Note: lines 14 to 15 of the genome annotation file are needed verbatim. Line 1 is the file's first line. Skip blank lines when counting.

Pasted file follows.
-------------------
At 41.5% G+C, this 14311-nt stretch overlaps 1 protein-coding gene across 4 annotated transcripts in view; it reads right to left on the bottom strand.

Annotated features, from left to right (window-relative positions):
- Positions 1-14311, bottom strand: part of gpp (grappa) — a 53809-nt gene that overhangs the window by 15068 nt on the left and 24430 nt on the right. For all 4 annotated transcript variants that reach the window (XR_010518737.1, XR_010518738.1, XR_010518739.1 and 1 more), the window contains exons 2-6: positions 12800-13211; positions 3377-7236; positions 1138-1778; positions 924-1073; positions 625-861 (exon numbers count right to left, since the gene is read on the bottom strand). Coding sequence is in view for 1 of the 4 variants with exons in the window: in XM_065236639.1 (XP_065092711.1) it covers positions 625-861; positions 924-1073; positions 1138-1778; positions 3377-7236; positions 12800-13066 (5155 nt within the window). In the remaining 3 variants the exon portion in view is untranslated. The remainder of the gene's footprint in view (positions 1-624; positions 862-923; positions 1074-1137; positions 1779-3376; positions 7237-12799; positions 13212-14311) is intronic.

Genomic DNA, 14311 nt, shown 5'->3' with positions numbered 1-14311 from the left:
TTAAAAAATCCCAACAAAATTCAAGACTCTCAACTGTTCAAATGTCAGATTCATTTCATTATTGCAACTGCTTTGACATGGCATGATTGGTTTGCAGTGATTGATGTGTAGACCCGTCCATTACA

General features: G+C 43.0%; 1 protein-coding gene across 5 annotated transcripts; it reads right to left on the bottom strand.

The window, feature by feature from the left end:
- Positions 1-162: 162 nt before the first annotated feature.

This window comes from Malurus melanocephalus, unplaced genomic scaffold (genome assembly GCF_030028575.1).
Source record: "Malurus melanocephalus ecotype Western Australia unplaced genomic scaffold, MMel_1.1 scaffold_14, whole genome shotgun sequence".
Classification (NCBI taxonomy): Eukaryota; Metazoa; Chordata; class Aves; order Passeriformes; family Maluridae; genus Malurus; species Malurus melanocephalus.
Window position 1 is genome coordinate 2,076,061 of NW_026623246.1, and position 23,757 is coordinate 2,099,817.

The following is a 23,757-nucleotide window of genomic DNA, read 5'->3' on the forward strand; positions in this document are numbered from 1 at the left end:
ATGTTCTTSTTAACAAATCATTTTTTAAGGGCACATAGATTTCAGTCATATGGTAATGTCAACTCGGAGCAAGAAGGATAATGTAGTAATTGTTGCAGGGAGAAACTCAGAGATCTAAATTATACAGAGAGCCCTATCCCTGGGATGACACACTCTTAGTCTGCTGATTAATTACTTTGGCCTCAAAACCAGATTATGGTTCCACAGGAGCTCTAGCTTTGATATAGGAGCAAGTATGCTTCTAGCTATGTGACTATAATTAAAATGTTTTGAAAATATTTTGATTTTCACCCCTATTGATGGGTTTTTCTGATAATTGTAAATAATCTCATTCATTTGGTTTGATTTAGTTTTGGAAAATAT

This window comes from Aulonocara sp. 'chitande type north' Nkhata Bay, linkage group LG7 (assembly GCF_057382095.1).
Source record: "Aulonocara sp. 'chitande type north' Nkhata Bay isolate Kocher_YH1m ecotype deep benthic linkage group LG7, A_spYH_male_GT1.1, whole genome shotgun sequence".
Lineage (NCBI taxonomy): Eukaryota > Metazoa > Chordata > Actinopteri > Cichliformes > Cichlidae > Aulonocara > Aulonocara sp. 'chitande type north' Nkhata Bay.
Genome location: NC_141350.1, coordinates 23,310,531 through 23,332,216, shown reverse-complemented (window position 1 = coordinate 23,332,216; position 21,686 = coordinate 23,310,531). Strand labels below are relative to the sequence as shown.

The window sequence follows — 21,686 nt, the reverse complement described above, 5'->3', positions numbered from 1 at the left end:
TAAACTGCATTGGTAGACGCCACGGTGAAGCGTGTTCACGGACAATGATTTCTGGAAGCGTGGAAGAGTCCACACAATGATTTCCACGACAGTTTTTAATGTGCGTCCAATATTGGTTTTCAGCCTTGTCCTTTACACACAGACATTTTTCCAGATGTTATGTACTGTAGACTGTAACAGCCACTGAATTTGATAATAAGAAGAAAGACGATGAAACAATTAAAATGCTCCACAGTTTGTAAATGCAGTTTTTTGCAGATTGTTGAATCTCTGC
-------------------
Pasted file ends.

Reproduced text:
ATGTTCTTSTTAACAAATCATTTTTTAAGGGCACATAGATTTCAGTCATATGGTAATGTCAACTCGGAGCAAGAAGGATAATGTAGTAATTGTTGCAGGGAGAAACTCAGAGATCTAAATTATACAGAGAGCCCTATCCCTGGGATGACACACTCTTAGTCTGCTGATTAATTACTTTGGCCTCAAAACCAGATTATGGTTCCACAGGAGCTCTAGCTTTGATATAGGAGCAAGTATGCTTCTAGCTATGTGACTATAATTAAAATGTTTTGAAAATATTTTGATTTTCACCCCTATTGATGGGTTTTTCTGATAATTGTAAATAATCTCATTCATTTGGTTTGATTTAGTTTTGGAAAATAT

This window comes from Aulonocara sp. 'chitande type north' Nkhata Bay, linkage group LG7 (assembly GCF_057382095.1).